Anti-vaxxers and neo-Nazis use and abuse courtrooms’ live streams

Live-streaming court proceedings makes the judicial system more accessible for the public. But they can be manipulated.

(Image: Private Media)

When NSW Supreme Court Justice Robert Beech-Jones presided over the first day of a legal challenge to New South Wales’ vaccine worker mandates, it was probably the largest trial audience he’d ever had — even though the court was physically empty.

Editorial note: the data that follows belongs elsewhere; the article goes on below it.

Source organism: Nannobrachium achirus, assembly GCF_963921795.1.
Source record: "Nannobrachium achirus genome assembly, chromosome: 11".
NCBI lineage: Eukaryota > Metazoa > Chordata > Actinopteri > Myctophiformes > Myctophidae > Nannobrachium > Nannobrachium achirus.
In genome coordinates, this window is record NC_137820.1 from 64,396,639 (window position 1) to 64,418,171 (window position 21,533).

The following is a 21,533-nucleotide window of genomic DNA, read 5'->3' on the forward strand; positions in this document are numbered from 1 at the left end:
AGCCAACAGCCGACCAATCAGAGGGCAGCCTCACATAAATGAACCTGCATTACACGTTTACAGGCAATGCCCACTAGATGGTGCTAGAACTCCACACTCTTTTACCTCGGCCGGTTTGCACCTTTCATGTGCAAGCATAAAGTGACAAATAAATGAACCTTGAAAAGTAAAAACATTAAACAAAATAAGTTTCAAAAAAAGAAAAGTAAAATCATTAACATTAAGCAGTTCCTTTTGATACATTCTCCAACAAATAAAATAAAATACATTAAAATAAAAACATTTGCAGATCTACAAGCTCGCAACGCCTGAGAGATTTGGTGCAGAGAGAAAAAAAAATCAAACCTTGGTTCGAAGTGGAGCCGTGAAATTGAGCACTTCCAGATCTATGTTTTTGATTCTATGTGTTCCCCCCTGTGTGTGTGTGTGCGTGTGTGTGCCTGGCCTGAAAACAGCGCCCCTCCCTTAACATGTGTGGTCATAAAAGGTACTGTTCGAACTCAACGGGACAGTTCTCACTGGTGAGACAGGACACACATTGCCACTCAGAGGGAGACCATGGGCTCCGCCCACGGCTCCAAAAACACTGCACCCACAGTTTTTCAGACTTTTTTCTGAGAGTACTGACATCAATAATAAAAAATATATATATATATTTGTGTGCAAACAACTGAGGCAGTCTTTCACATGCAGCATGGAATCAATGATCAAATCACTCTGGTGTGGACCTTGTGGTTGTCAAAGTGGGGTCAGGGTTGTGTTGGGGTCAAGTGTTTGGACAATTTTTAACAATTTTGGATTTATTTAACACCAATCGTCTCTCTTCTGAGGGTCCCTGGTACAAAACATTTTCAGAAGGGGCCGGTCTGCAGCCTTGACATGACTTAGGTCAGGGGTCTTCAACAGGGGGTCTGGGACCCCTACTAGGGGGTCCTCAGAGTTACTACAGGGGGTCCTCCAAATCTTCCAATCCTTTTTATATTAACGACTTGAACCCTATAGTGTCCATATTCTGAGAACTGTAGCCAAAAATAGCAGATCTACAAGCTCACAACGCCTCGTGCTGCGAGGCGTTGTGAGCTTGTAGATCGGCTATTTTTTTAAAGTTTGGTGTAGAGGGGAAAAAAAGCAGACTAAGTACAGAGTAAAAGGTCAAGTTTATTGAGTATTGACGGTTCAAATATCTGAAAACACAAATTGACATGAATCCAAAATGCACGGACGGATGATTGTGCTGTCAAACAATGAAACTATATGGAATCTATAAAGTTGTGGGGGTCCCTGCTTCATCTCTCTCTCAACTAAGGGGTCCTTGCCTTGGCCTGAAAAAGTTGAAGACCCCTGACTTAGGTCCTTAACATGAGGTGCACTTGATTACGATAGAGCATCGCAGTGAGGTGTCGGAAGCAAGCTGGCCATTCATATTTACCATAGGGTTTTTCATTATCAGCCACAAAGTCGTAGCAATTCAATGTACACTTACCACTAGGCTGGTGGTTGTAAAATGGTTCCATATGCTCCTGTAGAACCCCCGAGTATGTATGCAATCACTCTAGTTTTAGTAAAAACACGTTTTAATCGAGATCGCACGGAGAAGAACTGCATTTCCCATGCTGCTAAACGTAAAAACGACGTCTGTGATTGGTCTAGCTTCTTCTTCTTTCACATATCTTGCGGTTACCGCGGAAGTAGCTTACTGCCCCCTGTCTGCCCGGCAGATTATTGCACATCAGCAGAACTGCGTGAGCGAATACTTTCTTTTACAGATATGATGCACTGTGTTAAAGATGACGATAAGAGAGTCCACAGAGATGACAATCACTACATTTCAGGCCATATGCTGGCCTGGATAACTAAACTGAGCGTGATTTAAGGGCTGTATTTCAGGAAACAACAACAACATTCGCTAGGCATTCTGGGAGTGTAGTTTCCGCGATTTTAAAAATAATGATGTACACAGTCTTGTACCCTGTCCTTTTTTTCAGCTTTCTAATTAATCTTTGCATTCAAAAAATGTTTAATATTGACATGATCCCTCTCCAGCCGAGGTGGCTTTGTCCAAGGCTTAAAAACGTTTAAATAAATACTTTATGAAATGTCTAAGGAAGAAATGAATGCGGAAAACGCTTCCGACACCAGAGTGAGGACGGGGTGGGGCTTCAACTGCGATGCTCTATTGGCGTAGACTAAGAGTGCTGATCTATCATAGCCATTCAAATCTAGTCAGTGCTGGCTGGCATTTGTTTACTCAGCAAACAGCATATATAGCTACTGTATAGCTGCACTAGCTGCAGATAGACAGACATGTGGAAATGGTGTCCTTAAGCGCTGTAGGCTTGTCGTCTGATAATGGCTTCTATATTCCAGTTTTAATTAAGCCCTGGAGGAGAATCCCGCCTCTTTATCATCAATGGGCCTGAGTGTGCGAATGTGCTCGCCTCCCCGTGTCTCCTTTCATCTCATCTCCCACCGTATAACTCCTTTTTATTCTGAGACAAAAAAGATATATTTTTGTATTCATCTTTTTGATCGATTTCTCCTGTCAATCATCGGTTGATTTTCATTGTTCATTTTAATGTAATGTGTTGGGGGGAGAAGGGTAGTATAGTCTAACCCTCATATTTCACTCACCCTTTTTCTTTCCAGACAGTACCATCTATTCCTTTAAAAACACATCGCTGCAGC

Tens of thousands of people watched proceedings on YouTube — nearly 60,000 at one point. All up 1.4 million people watched the official broadcast across four days. Many joined via hyperlinks shared to anti-vaccine and conspiracy groups.

Groups with fringe ideologies such as anti-vaxxers or neo-Nazis are a new challenge for courts in the digital age where taking part in a legal proceeding is as easy as joining a Zoom call. Courts had to adapt to the COVID-19 pandemic by going virtual. As early as March 2020, Australian courts moved to hold proceedings primarily over the phone or using videoconferencing software. With these setups, the public can observe but generally have to contact court staff to get access. 

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